The Milford Connecticut Cartel

War at Sea and Waterways (1775–1783)

April 23, 2024
by Tom Hogan Also by this Author


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As 1776 was ending, a group of about 225 American prisoners was released from the British prisons in New York City to be sent to Patriot-controlled New England.[1] Most of them were enlisted soldiers from Connecticut, but there were also a few from Massachusetts and Pennsylvania, and several officers.[2] They had so far survived the battlefield and the deprivations of imprisonment, but their greatest trial lay before them. They still had to get home.

On December 24, the men were hastily paroled and marched down to the docks on the Lower East Side where a former merchantman called the Glasgow was moored. Before the Revolution, the ship had carried commercial goods but it was now serving as a military transport.[3] Many writers have dubbed the Glasgow a “prison ship” but in this instance, it was being used as a conveyance. Its belly was large enough to accommodate—albeit quite deficiently—the large number of paroled men who were put aboard. The ship’s master, Capt. Robert Craig, planned to make for the small coastal port of Milford under a flag of truce.[4] To get there, Craig would have to squeeze his way up the narrow East River, through the treacherous Hell’s Gate into the contested waters of Long Island Sound.[5] Under ideal conditions, the trip would have taken less than a week. Unfortunately, a series of misfortunes would keep the prisoners on board for eleven hard days.[6]

There was little chance the Americans would rise up. To win their parole they had pledged to refrain from any adverse action against the Crown. It would not only be considered dishonorable for them to go back on their word; parole violators also faced swift retaliation from their British captors—and possible punishment by Patriot authorities.[7] In any event, many of the prisoners were in a weakened state, their bodies wasted from the short rations and foul conditions in the city’s hellish military jails. No matter how dire their circumstances became, the prisoners knew the Glasgow and its crew provided their only means of escaping British-held territory.

Before dark on Christmas Eve, a lieutenant from Norwich named Jabez Fitch went down to the docks. Like other captive American officers, he was allowed by the British to move freely through the city. Weeks earlier, the British had granted leave to Maj. Levi Wells of Colchester so that he could raise funds and collect mail back in Connecticut for the prisoners. Wells had only just returned and some of the items he brought back were meant for men on the Glasgow. At the pier, Fitch passed the mail to Sgt. Rufus Tracey, an old friend of his from the Norwich area.[8] The news from home must have been a rare diversion for the enlisted soldiers on the ship.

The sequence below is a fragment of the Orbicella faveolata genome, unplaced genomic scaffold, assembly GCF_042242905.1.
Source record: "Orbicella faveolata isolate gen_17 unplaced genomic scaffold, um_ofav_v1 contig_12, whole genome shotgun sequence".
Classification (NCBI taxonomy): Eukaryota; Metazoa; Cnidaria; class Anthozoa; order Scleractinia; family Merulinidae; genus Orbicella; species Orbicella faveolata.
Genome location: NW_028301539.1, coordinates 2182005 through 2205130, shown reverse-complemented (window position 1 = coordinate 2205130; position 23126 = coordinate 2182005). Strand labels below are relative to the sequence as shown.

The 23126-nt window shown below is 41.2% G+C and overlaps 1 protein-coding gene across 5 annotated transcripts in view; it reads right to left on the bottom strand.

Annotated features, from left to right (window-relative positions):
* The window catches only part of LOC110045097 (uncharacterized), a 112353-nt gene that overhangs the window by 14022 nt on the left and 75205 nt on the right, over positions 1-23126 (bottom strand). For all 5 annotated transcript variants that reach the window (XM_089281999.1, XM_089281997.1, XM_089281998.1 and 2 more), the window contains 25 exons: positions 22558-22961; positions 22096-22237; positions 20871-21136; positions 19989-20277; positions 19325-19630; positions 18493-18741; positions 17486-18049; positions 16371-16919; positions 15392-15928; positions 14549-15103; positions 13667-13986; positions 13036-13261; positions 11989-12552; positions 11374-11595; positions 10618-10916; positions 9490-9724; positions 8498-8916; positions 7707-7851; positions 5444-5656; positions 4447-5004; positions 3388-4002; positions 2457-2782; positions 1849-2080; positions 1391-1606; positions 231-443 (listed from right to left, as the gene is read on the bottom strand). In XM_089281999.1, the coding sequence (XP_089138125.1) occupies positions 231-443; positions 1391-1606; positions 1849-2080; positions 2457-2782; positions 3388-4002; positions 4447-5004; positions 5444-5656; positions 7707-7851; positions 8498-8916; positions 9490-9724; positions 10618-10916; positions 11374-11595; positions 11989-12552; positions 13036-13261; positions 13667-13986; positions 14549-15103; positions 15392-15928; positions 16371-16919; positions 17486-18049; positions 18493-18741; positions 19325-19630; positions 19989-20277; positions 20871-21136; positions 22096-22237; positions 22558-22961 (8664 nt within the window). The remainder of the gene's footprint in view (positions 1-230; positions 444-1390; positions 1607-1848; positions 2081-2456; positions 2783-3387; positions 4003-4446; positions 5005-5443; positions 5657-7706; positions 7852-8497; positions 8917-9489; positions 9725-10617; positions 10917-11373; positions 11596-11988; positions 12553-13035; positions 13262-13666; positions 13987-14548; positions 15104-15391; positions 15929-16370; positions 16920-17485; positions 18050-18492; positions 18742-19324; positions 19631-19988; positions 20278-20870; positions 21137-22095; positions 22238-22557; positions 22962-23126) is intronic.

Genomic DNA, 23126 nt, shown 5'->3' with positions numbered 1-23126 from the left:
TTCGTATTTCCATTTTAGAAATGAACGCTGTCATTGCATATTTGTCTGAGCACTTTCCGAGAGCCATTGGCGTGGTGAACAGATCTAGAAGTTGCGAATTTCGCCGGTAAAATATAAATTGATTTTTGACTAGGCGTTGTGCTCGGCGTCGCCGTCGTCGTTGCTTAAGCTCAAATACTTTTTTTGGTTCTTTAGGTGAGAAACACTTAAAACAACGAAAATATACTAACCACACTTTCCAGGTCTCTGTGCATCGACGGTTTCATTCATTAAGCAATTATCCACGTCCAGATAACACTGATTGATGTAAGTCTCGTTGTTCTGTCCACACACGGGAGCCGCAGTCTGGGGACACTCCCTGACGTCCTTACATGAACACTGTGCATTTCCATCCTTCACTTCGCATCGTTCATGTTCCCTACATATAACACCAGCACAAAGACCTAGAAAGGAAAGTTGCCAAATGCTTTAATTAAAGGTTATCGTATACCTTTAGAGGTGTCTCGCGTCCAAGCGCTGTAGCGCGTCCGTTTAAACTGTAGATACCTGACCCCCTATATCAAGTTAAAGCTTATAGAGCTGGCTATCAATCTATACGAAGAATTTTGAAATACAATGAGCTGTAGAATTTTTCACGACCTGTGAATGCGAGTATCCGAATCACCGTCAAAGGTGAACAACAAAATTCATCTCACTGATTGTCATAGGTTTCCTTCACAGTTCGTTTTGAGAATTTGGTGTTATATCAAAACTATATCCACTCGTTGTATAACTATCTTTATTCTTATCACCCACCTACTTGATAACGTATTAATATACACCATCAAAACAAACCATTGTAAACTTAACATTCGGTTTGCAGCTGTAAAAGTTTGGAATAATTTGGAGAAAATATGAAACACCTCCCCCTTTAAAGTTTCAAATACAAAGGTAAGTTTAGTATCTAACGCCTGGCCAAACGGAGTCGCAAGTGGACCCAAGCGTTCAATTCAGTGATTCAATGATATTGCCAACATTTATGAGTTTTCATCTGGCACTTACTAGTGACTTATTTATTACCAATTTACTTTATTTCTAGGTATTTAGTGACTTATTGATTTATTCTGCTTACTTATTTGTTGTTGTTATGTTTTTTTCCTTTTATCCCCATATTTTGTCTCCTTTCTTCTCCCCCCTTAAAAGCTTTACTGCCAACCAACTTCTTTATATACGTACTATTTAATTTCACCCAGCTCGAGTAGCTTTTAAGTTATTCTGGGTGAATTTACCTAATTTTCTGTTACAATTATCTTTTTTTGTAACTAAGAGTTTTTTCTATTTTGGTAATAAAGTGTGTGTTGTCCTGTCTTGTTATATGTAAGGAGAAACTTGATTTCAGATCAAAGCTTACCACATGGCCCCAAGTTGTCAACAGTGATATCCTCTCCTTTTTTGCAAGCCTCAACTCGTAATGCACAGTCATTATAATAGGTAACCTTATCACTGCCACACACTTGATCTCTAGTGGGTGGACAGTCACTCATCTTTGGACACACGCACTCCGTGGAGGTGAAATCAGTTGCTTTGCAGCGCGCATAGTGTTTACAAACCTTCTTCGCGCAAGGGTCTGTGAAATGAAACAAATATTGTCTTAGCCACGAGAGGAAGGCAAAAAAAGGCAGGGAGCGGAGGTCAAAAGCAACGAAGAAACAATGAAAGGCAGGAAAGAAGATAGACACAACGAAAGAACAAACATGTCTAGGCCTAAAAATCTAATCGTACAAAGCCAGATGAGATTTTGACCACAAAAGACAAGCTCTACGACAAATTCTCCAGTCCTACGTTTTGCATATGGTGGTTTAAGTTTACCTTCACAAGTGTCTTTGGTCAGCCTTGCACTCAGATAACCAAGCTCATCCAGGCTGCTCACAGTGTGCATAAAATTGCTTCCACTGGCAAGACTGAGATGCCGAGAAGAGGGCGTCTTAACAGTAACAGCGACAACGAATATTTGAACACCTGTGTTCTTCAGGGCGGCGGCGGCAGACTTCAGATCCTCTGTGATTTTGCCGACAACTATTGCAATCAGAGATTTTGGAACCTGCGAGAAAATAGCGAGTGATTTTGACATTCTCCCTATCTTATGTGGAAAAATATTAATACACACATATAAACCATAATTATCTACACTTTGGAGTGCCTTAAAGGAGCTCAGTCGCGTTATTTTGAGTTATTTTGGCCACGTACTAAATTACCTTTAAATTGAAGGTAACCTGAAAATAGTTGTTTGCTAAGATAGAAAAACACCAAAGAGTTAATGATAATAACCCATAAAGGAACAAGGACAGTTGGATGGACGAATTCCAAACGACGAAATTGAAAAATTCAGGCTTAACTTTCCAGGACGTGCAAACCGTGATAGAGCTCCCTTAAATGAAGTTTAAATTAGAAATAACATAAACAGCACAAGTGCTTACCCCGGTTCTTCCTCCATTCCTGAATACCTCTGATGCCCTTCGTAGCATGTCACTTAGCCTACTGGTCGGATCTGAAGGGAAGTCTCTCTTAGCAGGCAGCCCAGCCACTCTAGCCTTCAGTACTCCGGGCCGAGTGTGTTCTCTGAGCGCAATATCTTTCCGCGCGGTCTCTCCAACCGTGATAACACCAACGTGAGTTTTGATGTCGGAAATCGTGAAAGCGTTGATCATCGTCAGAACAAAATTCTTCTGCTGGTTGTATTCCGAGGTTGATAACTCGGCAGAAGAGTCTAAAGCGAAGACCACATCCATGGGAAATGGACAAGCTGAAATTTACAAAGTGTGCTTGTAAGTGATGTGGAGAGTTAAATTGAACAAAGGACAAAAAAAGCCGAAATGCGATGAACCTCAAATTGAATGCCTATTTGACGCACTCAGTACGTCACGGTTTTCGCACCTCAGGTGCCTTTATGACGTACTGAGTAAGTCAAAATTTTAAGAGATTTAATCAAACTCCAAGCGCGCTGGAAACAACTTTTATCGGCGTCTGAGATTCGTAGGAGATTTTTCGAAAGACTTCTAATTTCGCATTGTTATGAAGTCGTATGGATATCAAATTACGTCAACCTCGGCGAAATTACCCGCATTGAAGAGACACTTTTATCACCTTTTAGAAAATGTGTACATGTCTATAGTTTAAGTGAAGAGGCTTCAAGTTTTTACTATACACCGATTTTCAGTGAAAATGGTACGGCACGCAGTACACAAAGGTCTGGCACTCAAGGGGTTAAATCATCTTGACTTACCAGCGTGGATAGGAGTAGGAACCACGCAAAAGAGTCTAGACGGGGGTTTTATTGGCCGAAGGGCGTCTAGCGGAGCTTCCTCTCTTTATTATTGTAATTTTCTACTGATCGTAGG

Christmas morning brought little joy to the prisoners on the Glasgow that had yet to set sail. Lieutenant Fitch wrote in his diary that when he went down to the Albany pier to visit them, he learned twenty-one prisoners had died in the city overnight, including two on the ship.[9] Later in the day, another officer diarist from eastern Connecticut joined the enlisted men on the Glasgow.[10] Lt. Oliver Babcock had been keeping a daily journal since he was taken captive when Fort Washington fell in November. He would continue to document his journey home, thereby creating a unique contemporaneous record of the cartel ship’s passage to Milford. His December 25 entry “on board the ship Glasco” includes one error; he mistakenly identified the shipmaster as James, rather than Robert Craig as the captain’s name appears elsewhere. On Christmas Day, Babcock allowed himself a luxury not available to the common soldiers on the ship. He briefly returned ashore to have dinner with “Mrs. Cassander” and Lt. Aaron Stratten, a fellow officer who had not yet been exchanged. On the 26th, the same winter storm General Washington encountered at Trenton fell upon New York City. With the “rainy icey weather” delaying the ship’s departure, Babcock did what he could to relieve the suffering of his fellow soldiers, likely with his own funds. Lieutenant Babcock’s wife Marcy had sent him some “hard money,” meaning gold or silver coins, which had taken her “much trouble to procure.”[11] Babcock bought wine for the sick and bread that was passed around in the transport’s dark hold.[12]

It was not until Friday, December 27 that the Glasgow finally cast off, but it sailed only a few miles to Blackwell’s Point on what is today known as Roosevelt Island. In his characteristic stoic style, Lieutenant Babcock impassively noted that seven dead were buried on nearby Long Island.[13] On the 28th the cartel ship advanced a short distance to Hallet’s Cove where two dead were buried ashore. The ship remained idle for several more days; stranded, said Pvt. Thomas Tryon of Middletown, by unfavorable winds.[14] The stagnant hours of cold and hunger continued to drain the prisoners’ strength, and more of them took their final breaths. One of these was Sgt. Joseph Barnes, a militiaman taken at Fort Washington. His passing was especially poignant. Back in September, his wife Thankful had died after giving birth to their fourth child.[15]

A group of 225 enlisted prisoners boarded the Glasgow on Christmas Eve of 1776. At least two dozen died as the ship slowly made its way to Milford. Most of the dead were buried on Long Island. (Author)

It is not known how much food was initially taken for the voyage, but the surviving accounts indicate it was inadequate both in quantity and quality. Packed below the transport’s decks, the shivering prisoners were fed some “black, coarse broken bread” and a reduced serving of pork.[16] During the delay at Hallet’s Cove, Lieutenant Babcock tried to supplement the men’s meager rations by buying a sheep and twenty gallons of molasses from the locals.[17]